Espen Barth Eide was Minister of Defence from November 11, 2011 to September 21 2012.
He was State Secretary (Deputy Minister) in the Ministry of Foreign Affairs (MFA) from June 2010 till November 11, 2011. He also served as State Secretary in the MFA in the first Stoltenberg Government (2000-2001), and was State Secretary in the Ministry of Defence from October 2005 to June 2010. He represents the Labour Party, which is the largest party in Norway’s three-party coalition government. He is responsible for international security policy, the UN, NATO, the OSCE, European security issues, humanitarian affairs, international operations and bilateral relations with North America, Russia, Asia, and Africa.
In his position as State Secretary in the Ministry of Defence, Mr Eide was responsible for international security issues, national defence policy, arms procurement and defence reform. He was also in charge of the political process that led to the recent choice of the F-35 Joint Strike Fighter as Norway’s new combat aircraft. He has furthermore been actively engaged in raising the issue of the Arctic/High North on the Norwegian, Nordic and NATO agendas and is engaged in interministerial cooperation on the development of Norway’s policy on Afghanistan and other ongoing operations.
Since 2001, Mr Eide has been a member of the Presidency of the Party of European Socialists (PES), a European political party comprising social-democratic parties primarily from European Union member states and the second largest party group in the European Parliament. In the PES, he has particular responsibility for foreign affairs.
Mr Eide was a senior researcher at the Norwegian Institute of International Affairs (NUPI) from 1993 to 1999 and Director of the Department of International Politics at NUPI from 2002 to 2005. As a researcher, he focused on issues ranging from international peacekeeping and UN reform to European, Arctic and transatlantic security. He was engaged in a number of international programmes, many of which were in the interface between academic research and policy development.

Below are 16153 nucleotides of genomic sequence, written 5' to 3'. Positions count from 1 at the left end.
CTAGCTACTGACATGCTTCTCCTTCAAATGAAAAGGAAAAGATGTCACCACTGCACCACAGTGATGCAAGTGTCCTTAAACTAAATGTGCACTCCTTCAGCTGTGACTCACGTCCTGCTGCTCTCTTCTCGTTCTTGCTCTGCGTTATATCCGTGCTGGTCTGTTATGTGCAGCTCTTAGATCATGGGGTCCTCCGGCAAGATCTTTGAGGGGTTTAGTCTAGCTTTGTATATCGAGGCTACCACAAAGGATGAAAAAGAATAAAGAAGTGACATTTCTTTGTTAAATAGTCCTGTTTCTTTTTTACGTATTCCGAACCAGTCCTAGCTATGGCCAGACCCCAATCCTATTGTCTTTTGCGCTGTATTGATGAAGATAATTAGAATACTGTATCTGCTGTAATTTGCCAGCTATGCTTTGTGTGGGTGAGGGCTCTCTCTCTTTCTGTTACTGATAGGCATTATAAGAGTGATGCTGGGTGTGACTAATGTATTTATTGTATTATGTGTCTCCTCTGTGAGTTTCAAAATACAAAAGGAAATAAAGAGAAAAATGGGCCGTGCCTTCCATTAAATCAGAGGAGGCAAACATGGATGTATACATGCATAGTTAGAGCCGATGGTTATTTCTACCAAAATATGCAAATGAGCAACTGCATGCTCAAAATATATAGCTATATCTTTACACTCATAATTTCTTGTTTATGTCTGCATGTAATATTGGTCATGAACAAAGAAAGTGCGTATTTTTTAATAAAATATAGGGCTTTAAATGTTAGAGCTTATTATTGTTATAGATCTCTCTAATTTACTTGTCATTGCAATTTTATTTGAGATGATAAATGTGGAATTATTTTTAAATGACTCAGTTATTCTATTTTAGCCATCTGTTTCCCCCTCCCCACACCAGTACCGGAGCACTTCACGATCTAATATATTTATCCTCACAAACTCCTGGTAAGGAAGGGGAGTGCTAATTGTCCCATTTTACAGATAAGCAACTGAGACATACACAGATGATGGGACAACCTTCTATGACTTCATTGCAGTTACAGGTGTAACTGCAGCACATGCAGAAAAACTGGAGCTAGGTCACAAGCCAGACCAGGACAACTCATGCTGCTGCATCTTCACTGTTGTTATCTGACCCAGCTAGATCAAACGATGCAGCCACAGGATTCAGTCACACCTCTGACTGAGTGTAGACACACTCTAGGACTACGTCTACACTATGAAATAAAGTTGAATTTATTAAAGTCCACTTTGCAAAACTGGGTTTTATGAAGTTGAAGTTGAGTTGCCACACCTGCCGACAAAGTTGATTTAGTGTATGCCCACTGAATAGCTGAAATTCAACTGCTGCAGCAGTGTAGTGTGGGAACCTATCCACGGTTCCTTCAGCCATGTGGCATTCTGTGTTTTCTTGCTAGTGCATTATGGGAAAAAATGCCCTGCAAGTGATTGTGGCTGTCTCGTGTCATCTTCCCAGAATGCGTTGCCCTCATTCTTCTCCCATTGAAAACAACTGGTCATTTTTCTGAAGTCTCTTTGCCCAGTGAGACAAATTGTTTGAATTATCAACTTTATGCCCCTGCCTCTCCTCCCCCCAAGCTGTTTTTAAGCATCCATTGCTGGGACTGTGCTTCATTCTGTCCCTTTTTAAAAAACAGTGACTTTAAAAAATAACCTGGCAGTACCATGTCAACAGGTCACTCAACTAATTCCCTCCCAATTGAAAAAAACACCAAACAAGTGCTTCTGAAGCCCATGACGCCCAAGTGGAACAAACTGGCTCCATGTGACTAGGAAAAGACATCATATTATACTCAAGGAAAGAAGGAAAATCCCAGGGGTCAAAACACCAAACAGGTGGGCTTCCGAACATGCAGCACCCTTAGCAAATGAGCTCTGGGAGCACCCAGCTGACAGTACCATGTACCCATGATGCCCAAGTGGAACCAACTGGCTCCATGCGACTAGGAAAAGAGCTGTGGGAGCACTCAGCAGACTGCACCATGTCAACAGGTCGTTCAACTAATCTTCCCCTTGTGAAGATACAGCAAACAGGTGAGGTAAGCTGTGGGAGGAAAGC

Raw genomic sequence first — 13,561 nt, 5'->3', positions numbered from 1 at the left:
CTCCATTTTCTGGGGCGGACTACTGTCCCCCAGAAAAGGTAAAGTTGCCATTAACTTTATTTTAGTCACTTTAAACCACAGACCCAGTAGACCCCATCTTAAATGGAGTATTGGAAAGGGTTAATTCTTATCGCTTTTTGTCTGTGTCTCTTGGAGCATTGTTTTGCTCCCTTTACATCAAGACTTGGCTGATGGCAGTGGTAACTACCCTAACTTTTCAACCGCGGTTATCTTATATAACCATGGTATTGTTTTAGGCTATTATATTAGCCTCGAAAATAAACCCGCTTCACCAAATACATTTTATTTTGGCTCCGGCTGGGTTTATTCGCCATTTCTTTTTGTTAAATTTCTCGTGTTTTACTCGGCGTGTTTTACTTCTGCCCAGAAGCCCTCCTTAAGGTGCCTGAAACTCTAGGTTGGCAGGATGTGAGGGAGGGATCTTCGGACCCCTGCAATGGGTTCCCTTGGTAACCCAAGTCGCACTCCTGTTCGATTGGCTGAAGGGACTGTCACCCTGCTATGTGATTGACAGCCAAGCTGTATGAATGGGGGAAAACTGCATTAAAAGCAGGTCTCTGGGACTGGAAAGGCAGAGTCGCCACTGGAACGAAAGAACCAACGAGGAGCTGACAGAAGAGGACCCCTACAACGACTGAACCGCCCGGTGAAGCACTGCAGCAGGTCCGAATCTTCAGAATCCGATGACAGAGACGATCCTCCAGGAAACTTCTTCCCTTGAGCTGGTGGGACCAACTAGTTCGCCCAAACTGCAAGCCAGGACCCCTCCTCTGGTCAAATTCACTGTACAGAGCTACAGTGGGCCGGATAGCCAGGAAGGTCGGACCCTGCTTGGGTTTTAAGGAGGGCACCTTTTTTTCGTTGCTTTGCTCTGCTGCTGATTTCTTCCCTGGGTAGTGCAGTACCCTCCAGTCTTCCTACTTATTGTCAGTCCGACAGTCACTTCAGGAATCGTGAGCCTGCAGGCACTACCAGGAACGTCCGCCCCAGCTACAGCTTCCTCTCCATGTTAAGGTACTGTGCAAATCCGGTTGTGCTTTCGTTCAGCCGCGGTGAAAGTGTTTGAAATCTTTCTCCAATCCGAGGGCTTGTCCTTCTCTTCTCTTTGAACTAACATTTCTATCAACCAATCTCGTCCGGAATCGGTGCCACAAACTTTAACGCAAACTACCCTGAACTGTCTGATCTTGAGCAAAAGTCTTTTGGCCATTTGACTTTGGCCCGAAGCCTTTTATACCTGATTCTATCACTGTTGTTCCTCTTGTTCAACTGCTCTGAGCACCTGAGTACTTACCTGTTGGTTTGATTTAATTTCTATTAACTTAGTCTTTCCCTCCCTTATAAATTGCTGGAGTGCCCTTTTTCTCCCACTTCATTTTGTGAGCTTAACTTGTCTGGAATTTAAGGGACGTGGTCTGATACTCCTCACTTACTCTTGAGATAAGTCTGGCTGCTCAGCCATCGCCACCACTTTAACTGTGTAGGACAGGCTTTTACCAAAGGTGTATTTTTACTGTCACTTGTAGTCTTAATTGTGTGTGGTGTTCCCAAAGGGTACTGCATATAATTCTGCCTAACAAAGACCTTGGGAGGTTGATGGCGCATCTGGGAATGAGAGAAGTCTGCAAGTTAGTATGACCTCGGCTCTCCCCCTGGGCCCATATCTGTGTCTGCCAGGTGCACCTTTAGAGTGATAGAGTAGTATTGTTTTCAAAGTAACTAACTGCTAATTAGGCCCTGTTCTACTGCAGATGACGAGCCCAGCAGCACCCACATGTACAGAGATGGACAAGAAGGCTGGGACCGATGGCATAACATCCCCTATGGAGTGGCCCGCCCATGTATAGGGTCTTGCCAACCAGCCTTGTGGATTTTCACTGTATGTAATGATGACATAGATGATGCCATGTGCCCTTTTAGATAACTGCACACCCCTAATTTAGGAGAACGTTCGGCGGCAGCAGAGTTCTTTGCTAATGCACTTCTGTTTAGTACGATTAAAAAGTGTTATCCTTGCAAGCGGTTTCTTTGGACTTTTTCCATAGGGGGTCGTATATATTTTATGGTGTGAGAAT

Over the last two decades he has had several assignments for the UN, including responsibility for directing the policy review on “integrated missions” commissioned by the UN Secretariat in 2004. Mr Eide also served as an expert adviser to the High-Level Panel on UN Reform, which completed its work in 2005.
Before the last referendum on Norwegian EU membership, in 1994, Mr Eide worked in the European Movement for the Norwegian “Yes” campaign, holding the positions of project manager and acting Secretary General of the Norwegian European Movement.
Mr Eide was selected as a “global leader of tomorrow” by the World Economic Forum at its annual meeting in Davos in 2003.
Mr Eide studied at the Universities of Oslo and Barcelona and has a graduate degree in political science. He is married and has three sons.